When developer Bellway pulled plans for 350 homes at Caerphilly’s Virginia Park Golf Club, residents and councillors breathed a sigh of relief.
Throughout the planning process, concerns over a loss of green space and an increase in traffic were raised.
It seemed those fears would not come to pass, but work on the site is now underway and residents have been left asking how this can happen.
Why did Bellway pull out of the development?
Outline planning permission for the development was provisionally granted in May 2019 and was finally granted in December 2019 once a Section 106 agreement was signed.
What’s a Section 106 agreement?
A Section 106 agreement is a legally binding private contract between a developer (or a number of
interested parties) and a Local Planning Authority (LPA) that operates alongside a statutory planning permission.
Such agreements require developers to carry out specified planning obligations when implementing planning
permissions and are the result of negotiations on these matters between the parties.
Improvements might mean road upgrades, new playgrounds or even a financial contribution to a scheme to encourage walking and cycling, for example.
By December last year however, developer Bellway Homes withdrew their application because they could not agree terms with the landowner.
How can work go ahead if the developers withdrew?
What they withdrew was actually a “reserved matters” application – this focuses on the finer details of the plans. The overall outline planning application still stands and is in place until 2024.
The area, a former landfill site, is currently being decontaminated and flattened, with drainage work also taking place to prepare the site for housing.
Contractors Prichard’s have written to Virginia Park residents to inform them of the work, which started on Monday, March 22.
Work is set to last for around six months, before a further six months of work next year, Prichard’s told Caerphilly Observer.
Caerphilly County Borough Council’s environmental health department and Natural Resources Wales both gave permission for the work to be carried out.
What were the original plans?
Before Bellway pulled out of the development, ‘high quality’ homes were promised in the outline planning application, along with a community centre, playing fields and children’s play areas.
Virginia Park Golf Club closed in March 2017 with falling membership numbers making the venture unviable.
The clubhouse, and surrounding ponds, would have been retained with the building serving as a local centre and complimented by a sports pitch.
Of the 350 homes planned as part of the development, just 25 were set to be affordable housing.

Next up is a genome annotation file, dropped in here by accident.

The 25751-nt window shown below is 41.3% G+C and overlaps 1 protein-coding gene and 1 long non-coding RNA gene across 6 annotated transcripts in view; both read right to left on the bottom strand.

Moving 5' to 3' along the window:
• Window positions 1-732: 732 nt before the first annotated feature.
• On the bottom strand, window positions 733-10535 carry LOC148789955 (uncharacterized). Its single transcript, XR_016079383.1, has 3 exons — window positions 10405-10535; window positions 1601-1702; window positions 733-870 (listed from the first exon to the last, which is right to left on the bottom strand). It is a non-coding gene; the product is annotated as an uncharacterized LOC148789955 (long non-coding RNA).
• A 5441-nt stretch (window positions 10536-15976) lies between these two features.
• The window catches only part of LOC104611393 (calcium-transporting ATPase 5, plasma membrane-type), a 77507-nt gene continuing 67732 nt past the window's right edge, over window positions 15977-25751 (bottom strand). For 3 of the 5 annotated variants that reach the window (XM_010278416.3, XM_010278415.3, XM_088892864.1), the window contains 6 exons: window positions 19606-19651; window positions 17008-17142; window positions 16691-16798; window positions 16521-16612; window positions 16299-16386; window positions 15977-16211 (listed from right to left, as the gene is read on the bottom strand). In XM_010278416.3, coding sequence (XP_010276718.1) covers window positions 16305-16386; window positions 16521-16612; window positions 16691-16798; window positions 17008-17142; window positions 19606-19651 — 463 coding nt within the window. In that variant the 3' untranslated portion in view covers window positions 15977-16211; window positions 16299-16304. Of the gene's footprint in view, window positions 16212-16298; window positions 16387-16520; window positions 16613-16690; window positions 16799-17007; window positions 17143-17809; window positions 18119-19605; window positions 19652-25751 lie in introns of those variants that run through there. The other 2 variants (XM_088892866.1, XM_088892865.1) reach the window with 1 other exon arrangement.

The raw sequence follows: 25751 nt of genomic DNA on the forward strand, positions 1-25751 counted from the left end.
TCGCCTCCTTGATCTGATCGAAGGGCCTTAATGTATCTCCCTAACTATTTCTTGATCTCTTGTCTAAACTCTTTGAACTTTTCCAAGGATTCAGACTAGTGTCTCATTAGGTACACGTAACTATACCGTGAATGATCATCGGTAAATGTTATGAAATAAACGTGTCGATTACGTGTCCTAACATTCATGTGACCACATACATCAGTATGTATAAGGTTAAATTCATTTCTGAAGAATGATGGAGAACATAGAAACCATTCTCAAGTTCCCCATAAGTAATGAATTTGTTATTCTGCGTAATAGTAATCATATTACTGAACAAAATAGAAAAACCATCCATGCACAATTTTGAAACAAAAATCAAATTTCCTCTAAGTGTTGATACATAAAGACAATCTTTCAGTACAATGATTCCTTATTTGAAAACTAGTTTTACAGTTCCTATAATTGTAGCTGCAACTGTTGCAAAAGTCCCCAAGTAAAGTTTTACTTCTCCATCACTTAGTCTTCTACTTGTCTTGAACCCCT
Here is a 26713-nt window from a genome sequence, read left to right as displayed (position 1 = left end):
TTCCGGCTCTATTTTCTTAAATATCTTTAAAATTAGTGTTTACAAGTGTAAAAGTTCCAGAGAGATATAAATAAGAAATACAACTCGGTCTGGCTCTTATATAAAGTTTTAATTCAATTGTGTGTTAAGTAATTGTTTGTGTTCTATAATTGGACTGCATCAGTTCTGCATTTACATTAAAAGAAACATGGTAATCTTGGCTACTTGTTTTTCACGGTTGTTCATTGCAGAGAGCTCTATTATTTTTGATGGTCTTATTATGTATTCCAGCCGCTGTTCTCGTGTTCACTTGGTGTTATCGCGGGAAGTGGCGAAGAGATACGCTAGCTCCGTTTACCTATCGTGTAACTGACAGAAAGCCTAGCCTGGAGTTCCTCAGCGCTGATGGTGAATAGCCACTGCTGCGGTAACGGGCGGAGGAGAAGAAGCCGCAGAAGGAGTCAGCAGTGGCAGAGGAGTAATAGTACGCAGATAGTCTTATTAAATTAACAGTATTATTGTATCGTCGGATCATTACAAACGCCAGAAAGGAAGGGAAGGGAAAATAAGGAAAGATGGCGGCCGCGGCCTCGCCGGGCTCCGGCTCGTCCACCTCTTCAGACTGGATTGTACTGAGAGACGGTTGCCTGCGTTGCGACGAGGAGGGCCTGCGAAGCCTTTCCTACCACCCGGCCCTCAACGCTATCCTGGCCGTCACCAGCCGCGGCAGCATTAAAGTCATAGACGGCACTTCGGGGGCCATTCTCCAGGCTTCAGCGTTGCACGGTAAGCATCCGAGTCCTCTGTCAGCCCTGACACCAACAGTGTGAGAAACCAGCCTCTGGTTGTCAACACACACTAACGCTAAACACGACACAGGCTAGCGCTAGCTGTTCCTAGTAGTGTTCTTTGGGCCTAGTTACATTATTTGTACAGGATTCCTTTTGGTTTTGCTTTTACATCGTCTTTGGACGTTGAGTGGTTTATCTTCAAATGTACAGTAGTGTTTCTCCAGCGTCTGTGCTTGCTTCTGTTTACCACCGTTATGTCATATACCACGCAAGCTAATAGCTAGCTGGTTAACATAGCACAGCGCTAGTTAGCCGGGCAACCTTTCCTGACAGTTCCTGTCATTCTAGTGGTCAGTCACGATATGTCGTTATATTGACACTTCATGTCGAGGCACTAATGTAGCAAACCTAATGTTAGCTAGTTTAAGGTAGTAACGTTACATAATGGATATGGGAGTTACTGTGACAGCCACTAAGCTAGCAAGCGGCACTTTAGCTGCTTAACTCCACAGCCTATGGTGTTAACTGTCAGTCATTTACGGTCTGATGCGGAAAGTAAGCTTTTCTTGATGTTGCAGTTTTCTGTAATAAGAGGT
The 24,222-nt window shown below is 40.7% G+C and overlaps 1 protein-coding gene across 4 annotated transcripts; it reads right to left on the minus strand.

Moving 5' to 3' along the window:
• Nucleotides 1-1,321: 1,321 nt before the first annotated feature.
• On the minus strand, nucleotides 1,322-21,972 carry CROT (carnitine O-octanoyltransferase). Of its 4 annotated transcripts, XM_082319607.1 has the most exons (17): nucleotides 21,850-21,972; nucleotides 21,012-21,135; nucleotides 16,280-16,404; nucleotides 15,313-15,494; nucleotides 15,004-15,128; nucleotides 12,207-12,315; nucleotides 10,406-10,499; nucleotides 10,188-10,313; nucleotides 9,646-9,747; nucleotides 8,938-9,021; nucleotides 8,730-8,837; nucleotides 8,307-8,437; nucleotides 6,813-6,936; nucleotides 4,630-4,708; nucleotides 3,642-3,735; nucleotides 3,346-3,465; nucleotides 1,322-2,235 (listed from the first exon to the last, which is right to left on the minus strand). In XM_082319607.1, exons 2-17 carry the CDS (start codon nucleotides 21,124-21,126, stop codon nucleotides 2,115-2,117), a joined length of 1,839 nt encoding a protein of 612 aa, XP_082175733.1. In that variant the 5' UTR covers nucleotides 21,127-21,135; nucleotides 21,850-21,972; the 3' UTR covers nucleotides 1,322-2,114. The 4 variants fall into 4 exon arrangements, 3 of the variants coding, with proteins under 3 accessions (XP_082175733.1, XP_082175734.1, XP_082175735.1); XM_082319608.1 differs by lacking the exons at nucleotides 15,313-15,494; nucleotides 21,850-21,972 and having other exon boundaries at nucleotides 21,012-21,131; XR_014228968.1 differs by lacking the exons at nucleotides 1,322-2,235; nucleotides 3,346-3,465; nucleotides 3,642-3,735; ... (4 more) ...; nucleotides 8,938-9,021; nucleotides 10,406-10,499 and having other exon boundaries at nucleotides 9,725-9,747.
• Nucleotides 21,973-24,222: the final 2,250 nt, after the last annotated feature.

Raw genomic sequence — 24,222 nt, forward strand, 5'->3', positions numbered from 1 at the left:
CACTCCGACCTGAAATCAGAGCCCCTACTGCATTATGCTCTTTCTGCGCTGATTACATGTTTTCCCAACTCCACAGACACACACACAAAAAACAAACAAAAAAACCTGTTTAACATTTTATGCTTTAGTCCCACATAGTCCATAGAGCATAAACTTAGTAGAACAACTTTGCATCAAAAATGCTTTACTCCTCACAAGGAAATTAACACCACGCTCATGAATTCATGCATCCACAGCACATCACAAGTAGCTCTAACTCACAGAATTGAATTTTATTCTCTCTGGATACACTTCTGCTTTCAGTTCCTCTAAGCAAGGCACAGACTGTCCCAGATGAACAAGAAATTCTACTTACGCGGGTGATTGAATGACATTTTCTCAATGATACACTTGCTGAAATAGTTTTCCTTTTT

The development proposed 160 three-bedroom homes, 140 four-bedroom houses and 35 two-bedroom houses, as well as eight one-bedroom and four two-bedroom flats and three two-bedroom bungalows.
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What have councillors said?
Morgan Jones ward councillors Shayne Cook, Jamie Pritchard (both Labour) and Phil Bevan (Plaid Cymru) all opposed plans to build housing on the site, as did Caerphilly Town mayor Mike Prew (Plaid Cymru).
Cllr Cook said: “The landowner is within his rights to remediate the land within the law, but what residents oppose is any lack of care and consideration to the environment and the health and safety of others. We have long questioned and opposed housing on this site for a range of reasons.”
Cllr Pritchard said: “We have always worked to ensure the views of residents are put forward at all times. We have consistently urged the landowner to engage with the local community before starting remediation works to ensure everybody is able to have a point of contact.”
Cllr Bevan said: “We’ve been totally against it right from the start. We will oppose anything that comes up”.
Meanwhile, Cllr Prew said he will be “opposing any new proposal to develop the site at the first opportunity”.
He added: “I am told that the developer is removing contaminated material which was deposited many years ago when the site was used for a landfill and regulations were much looser.
“When I was supporting local residents opposing the current plans, I was concerned about the extent of potential hazardous materials dumped including lead, asbestos and arsenic. We need guarantees that these materials have not entered and will not enter the groundwater as a result of being disturbed by this work both on this site as well as adjoining housing areas.”
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